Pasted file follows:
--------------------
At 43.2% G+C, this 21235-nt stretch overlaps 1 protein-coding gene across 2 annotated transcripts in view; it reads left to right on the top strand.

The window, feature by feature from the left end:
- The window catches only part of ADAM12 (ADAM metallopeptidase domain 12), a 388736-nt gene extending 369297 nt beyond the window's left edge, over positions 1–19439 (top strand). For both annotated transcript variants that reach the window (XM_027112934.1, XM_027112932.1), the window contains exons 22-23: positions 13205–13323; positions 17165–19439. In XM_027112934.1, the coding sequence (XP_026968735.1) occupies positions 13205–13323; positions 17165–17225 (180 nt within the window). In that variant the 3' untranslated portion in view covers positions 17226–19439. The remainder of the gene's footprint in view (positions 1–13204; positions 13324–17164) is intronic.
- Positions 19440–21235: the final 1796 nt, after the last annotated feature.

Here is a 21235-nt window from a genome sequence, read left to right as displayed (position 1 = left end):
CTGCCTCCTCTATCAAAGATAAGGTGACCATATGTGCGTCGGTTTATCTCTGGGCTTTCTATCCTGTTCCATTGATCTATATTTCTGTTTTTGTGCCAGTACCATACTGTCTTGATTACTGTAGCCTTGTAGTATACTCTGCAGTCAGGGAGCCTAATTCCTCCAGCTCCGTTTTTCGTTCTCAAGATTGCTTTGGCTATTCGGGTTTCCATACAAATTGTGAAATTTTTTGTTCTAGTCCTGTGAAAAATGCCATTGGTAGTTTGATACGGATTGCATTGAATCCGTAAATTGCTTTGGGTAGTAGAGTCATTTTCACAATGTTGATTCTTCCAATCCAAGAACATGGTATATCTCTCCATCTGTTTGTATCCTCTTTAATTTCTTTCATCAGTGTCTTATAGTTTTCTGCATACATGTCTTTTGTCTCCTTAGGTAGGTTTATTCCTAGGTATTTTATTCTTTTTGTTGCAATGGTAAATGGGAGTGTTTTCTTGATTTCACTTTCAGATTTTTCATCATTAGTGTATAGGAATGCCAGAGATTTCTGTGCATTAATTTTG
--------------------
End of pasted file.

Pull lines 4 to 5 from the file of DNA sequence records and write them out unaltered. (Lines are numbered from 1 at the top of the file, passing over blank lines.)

- Positions 19440–21235: the final 1796 nt, after the last annotated feature.

Here is a 21235-nt window from a genome sequence, read left to right as displayed (position 1 = left end):